Noel Gallagher has said he doesn’t think there will ever be another Oasis because rock music has become ‘too middle class’.
The musician is best known for as the vocalist and the lead guitarist of the Mancunian rock band, which was formed by him and brother Liam Gallagher in 1991.
Yet while the brothers came from humble beginnings in Burnage, Noel doesn’t think budding musicians from working class backgrounds stand much of a chance in the industry as they once did.
Speaking to The Daily Mirror, Noel questioned if teenagers are even able to make music anymore, with him asking: “Where are the fourteen-year-olds in bands now?”
He added: “Working class kids can’t afford to do it [make music] now, because guitars are expensive, there’s no rehearsal rooms. They’ve all been turned into wine bars and flats.”
The musician, who now fronts Noel Gallagher’s High Flying Birds, said there are now ‘loads of middle class bands’ with members who wear guitars ‘as opposed to playing them’.
He suggested that this is a privilege reserved for individuals who have a certain amount of wealth, pointing out: “Four or five guys from a council estate can’t afford guitars.”
Noel also discussed the ongoing success of Oasis, which he quit in 2009 after a public fall out with brother Liam, and how the band still sell hundreds of thousands of physical albums.
Commenting on their continued success, he said: “Oasis sold 480,000 albums in 2021. It’s unbelievable, as people don’t buy albums. Liam keeps the flame alive.”
Late last year, Liam announced that he would be returning to Knebworth over two decades on from the famous Oasis gigs.
He wrote on Twitter: “I’m absolutely buzzing to announce that on 4th June 2022 I’ll be playing Knebworth. It’s gonna be biblical. C’mon You Know. LG x”.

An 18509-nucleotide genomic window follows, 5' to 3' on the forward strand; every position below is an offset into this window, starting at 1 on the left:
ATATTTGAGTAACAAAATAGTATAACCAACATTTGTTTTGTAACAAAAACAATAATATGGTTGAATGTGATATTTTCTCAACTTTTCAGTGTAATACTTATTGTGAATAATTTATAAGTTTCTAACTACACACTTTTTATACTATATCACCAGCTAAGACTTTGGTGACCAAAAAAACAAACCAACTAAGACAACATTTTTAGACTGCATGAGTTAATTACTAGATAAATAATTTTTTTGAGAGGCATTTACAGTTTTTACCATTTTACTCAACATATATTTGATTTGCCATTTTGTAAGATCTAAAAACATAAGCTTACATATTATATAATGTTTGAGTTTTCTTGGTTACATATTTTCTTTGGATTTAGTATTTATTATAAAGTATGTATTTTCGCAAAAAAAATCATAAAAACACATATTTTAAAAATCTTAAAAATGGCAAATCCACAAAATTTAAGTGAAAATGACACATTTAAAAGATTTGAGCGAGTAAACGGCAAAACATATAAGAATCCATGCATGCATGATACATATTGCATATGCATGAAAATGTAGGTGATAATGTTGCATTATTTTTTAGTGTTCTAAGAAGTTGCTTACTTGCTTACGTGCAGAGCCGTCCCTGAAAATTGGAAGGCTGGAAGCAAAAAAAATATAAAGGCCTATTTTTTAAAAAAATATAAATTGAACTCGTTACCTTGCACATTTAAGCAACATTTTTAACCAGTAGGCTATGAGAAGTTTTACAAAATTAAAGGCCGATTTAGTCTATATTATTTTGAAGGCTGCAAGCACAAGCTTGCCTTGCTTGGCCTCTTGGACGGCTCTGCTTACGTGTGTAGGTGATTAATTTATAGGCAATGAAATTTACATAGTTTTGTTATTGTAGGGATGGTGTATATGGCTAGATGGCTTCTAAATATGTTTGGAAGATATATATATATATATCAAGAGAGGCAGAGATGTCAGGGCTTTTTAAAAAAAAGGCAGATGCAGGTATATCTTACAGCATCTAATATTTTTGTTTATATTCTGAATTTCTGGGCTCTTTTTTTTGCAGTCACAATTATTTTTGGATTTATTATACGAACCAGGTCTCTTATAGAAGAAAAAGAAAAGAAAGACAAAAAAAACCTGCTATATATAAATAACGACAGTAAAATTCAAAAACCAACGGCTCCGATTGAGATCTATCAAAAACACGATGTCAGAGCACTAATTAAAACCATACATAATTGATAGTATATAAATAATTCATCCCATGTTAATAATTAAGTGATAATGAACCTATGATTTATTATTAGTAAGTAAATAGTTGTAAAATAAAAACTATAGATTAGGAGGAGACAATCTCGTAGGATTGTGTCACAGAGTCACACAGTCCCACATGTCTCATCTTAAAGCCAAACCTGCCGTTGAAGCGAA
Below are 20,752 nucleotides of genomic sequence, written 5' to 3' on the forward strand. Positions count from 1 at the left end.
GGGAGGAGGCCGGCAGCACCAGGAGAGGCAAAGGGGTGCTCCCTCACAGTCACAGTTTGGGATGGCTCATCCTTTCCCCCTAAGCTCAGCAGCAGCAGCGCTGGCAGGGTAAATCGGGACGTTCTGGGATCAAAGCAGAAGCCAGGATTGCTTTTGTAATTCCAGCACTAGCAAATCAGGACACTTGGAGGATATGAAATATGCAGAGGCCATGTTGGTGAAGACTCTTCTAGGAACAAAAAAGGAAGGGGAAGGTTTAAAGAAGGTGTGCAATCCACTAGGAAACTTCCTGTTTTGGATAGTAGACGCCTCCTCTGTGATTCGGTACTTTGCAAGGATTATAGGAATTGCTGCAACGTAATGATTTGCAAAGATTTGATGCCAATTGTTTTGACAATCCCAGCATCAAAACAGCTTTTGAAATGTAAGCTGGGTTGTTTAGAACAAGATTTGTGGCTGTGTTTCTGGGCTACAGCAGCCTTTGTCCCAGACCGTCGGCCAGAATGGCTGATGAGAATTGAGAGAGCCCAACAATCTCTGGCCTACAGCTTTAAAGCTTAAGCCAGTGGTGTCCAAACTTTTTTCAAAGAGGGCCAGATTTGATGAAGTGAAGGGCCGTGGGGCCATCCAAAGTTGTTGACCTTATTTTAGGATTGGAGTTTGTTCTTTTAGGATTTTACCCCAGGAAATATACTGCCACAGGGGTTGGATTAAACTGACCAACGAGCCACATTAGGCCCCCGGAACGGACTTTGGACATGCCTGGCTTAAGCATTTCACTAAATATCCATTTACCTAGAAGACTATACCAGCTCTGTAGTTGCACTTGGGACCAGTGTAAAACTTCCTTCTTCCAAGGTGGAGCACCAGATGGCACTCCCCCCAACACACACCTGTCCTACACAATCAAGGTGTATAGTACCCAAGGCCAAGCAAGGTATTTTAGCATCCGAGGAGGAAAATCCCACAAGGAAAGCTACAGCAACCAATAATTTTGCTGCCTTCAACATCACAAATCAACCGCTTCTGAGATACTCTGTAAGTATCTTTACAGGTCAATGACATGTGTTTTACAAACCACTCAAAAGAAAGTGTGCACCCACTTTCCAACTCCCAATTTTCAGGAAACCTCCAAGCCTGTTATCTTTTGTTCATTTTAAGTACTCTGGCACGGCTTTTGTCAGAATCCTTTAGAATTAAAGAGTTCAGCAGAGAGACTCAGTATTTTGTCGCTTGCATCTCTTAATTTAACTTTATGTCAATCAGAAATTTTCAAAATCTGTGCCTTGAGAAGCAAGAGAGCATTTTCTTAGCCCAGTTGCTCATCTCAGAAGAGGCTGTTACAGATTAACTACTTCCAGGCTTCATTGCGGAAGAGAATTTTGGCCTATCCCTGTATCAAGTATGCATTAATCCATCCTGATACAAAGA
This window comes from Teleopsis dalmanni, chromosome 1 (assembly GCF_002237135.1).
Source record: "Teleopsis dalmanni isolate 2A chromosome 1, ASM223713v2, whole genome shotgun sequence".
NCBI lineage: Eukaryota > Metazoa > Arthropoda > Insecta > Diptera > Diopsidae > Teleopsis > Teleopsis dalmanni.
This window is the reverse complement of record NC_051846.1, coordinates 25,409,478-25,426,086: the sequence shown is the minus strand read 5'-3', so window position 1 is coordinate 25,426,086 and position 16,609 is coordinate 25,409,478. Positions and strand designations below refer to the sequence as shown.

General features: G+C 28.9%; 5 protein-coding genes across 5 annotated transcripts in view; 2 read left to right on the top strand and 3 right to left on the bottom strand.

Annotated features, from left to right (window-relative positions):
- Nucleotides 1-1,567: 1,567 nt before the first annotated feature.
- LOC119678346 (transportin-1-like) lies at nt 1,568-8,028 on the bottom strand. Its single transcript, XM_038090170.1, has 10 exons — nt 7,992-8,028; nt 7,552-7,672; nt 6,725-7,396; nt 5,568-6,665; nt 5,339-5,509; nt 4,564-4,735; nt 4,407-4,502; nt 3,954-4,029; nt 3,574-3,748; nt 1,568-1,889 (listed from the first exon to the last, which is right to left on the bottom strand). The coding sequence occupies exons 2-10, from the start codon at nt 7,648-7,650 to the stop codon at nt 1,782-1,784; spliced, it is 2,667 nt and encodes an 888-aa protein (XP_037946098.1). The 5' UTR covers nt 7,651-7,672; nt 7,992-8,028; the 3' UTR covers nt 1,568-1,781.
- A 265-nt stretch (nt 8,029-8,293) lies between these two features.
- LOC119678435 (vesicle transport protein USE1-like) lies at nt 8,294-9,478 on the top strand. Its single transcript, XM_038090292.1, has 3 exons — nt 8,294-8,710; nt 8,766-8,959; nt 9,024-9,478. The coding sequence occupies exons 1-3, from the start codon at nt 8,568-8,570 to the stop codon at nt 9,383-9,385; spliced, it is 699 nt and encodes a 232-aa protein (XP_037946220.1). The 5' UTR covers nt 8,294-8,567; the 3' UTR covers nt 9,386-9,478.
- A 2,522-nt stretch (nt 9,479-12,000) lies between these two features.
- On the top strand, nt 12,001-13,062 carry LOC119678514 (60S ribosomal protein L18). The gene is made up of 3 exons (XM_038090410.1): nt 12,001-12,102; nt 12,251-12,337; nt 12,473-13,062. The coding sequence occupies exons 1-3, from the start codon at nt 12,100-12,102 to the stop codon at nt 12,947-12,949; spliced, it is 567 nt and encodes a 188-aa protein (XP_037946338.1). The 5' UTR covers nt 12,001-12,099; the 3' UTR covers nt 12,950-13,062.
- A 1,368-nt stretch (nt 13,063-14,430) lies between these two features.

Noel Gallagher ‘gobsmacked’ by girl who asked him what he does for a living
‘Google it…Just put in Liam Gallagher, you’ll probably see a picture of me.’
Noel Gallagher said he was left speechless after a girl at a bar didn’t recognise him and asked what he did for a living.
Appearing on Absolute Radio’s Breakfast show to talk about his fourth High Flying Birds album ‘Council Skies’ and latest single ‘Easy Now’.
Sharing his love for going out and socialising, the Mancunian indie-rockstar went on to talk about an incident where he was chatting with a young woman at a bar who asked him ‘what do you do?’.
The singer-songwriter said: “Somebody asked me in the Firehouse the other night, ‘what do you do?’ And I was like…I didn’t know what to say.”
Presenter Dave Berry exclaimed: “Well what do you say to that, Noel?”
Noel continued: “Well, I didn’t know what to say because I’d never been asked before. I was like really? I change people’s lives for the better.”
The young woman, still not recognising him, asked: “Oh, you’re in the medical profession?” To which Noel replied: “Of sorts.”
Talking about the interaction, Noel said: “I was gobsmacked…I was like, ‘look, Google it, love…just put in ‘Noel Gallagher’, ‘High Flying Birds’, owt you want.”
He then added: “Put in ‘Liam Gallagher’, you’ll probably see a picture of me.”
The former Oasis member then went on to talk about the current debate surrounding Nepotism babies, and opened up about his next album.
Noel’s album ‘Council Skies’ – the follow-up to 2017’s ‘Who Built The Moon?’– is due out on June 2nd via Sour Mash.
He’ll perform the record in a number of outdoor UK headline gigs this summer. You can purchase tickets here.
LadBaby and Martin Lewis to release cover of Do They Know It’s Christmas
And it’s all for a good cause